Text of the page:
New York

Richard Stankiewicz

Zabriskie Gallery

By the time of his death last year, Richard Stankiewicz’s sculpture had long secured a place in postwar American art. By age he was between the first generation of New York School sculptors, as personified by David Smith, and the second, as personified by John Chamberlain, Donald Judd, et al. But Stankiewicz’s esthetic put him somewhere to the side of the main developments in sculpture of the past 35 years. Although he was among the best of the period’s welder assemblagists, he only sometimes overcame the distractingly literal connotations of his chosen medium. More often than not, he seemed unwilling to master the formulaic surrealism inherent in the additive objet trouvé. This show, an abbreviated overview of work from 1951 to 1981, inadvertently made this point more than once.

An untitled piece from 1951 set the show’s revelatory tone. Delicately small, a thin, airy, attenuation of plaster, string, wire, and pearl buttons, this eccentric and highly drawn assemblage shows Stankiewicz’s early and distinct compositional touches. It suggests an awareness of Alexander Calder, as well as of European work from the ’30s; these were the twin roots for all that the artist was to make. In the long run he seems to have had greater empathy with the former than with the latter, and, as much of the work here evinced, he decidedly lacked Calder’s magically transformative powers. Unlike Calder, of course, Stankiewicz worked with found objects, and so began with forms that signify more heavily than Calder’s, chains and other mechanical parts figuring prominently among them. The most overtly figurative pieces included in this show, for example Chain People, 1960, never get beyond a not very intriguing compilation of body-scaled junk stacked up or draped over an anthropomorphically skeletal structure. The work from the ’50s staggers under even more trite allusions—to insects, birds, plant forms. The worst (or best) of these have a Dr. Seuss zaniness about them, but the rest are painfully apologetic of their abstract origins and aspirations. Nonetheless, these are the sculptures that made Stankiewicz’s considerable reputation right from the time of his first shows.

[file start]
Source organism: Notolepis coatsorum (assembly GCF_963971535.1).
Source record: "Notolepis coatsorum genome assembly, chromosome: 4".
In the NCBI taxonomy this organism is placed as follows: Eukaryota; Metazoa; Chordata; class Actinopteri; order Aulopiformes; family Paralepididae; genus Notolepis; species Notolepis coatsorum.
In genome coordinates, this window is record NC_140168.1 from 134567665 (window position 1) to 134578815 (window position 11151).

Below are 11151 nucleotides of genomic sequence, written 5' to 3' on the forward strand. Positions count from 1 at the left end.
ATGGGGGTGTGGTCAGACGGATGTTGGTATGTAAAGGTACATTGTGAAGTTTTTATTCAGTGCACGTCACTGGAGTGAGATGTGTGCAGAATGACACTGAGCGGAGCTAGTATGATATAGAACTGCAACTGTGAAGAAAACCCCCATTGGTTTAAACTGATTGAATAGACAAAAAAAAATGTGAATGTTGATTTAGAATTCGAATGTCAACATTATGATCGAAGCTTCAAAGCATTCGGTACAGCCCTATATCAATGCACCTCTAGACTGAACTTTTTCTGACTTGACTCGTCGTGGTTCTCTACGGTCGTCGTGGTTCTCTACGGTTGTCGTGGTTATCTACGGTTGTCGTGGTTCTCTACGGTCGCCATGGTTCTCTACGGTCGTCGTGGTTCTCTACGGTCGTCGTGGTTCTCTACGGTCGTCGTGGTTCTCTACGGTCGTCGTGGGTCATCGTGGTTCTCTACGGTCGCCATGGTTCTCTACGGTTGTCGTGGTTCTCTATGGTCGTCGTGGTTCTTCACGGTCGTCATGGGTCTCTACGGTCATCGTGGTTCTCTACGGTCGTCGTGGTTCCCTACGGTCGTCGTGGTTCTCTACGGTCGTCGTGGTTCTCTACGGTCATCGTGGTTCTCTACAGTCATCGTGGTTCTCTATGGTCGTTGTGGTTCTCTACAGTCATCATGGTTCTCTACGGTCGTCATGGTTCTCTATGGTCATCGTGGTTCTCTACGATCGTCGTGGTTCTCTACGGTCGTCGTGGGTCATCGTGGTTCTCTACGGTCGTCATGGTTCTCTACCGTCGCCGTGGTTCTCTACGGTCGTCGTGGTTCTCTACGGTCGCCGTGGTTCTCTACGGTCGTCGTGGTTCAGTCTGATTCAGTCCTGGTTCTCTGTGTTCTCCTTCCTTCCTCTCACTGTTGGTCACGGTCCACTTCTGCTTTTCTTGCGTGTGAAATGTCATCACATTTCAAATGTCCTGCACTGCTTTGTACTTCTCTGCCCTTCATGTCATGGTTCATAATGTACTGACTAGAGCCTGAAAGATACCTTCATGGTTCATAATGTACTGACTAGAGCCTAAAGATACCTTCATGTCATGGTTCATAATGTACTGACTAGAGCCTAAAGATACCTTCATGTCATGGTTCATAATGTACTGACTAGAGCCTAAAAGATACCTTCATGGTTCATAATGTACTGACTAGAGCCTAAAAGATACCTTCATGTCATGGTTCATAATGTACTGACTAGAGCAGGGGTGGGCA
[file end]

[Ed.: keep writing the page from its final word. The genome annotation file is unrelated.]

My preference was for two related untitled works from 1960, each roughly 3 by 3 by 3 feet. In both, Stankiewicz constructs space by means of point-to-point connections between cylindrical volumes or curved planes. The classically Hans Hofmannesque push-pull composition of the pieces rendered them the most ambitious of the groups here. That Stankiewicz could so persuasively incorporate such elements as the discarded gas tanks he uses in these sculptures into his work makes his tacit compromise with the instant archaeological overtones of the found objects elsewhere all the more intolerable. Seen in the company of the earliest small sculptures and the large, gyrating Kabuki Dancer, 1954, these two pieces hint at the peculiarly fluid and complex spatial values Stankiewicz could achieve.

The stark beauty of the Guggenheim Museum’s Untitled, 1975, three cylindrical volumes stacked askew on a diagonal cylinder atop a base, shows the purification and reconstitution Stankiewicz’s work enjoyed after a stay in Australia in 1969. While there he made a series of pieces from precast industrial elements, many of them utilizing I-beams and other such “neutral” components. Not all of what followed was of comparable strength to the Guggenheim piece, but it was all a significant move away from junk nostalgic for a paradise of the subconscious toward junk at home in the present.

Richard Armstrong